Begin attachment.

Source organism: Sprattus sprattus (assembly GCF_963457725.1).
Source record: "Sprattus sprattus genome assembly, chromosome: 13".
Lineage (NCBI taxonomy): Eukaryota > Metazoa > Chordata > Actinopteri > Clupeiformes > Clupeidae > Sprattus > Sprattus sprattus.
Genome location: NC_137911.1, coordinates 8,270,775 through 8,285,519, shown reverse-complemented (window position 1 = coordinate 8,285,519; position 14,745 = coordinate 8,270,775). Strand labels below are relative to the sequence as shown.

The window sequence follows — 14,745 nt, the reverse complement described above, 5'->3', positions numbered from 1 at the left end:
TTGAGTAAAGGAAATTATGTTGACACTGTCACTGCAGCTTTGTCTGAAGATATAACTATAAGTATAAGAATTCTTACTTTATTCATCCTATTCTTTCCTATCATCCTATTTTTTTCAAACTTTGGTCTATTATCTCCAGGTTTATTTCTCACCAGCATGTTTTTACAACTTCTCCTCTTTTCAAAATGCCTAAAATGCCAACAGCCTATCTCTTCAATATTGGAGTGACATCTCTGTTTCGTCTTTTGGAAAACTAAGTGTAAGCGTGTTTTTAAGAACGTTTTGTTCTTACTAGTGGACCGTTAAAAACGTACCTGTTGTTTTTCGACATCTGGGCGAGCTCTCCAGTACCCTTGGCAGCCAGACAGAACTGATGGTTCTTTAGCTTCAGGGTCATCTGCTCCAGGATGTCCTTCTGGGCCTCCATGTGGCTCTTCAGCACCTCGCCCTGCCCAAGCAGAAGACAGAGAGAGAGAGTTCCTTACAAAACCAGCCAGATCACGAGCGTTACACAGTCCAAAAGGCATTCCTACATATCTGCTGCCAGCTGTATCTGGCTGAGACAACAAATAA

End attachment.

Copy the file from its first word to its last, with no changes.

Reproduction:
Source organism: Sprattus sprattus (assembly GCF_963457725.1).
Source record: "Sprattus sprattus genome assembly, chromosome: 13".
Lineage (NCBI taxonomy): Eukaryota > Metazoa > Chordata > Actinopteri > Clupeiformes > Clupeidae > Sprattus > Sprattus sprattus.
Genome location: NC_137911.1, coordinates 8,270,775 through 8,285,519, shown reverse-complemented (window position 1 = coordinate 8,285,519; position 14,745 = coordinate 8,270,775). Strand labels below are relative to the sequence as shown.

The window sequence follows — 14,745 nt, the reverse complement described above, 5'->3', positions numbered from 1 at the left end:
TTGAGTAAAGGAAATTATGTTGACACTGTCACTGCAGCTTTGTCTGAAGATATAACTATAAGTATAAGAATTCTTACTTTATTCATCCTATTCTTTCCTATCATCCTATTTTTTTCAAACTTTGGTCTATTATCTCCAGGTTTATTTCTCACCAGCATGTTTTTACAACTTCTCCTCTTTTCAAAATGCCTAAAATGCCAACAGCCTATCTCTTCAATATTGGAGTGACATCTCTGTTTCGTCTTTTGGAAAACTAAGTGTAAGCGTGTTTTTAAGAACGTTTTGTTCTTACTAGTGGACCGTTAAAAACGTACCTGTTGTTTTTCGACATCTGGGCGAGCTCTCCAGTACCCTTGGCAGCCAGACAGAACTGATGGTTCTTTAGCTTCAGGGTCATCTGCTCCAGGATGTCCTTCTGGGCCTCCATGTGGCTCTTCAGCACCTCGCCCTGCCCAAGCAGAAGACAGAGAGAGAGAGTTCCTTACAAAACCAGCCAGATCACGAGCGTTACACAGTCCAAAAGGCATTCCTACATATCTGCTGCCAGCTGTATCTGGCTGAGACAACAAATAA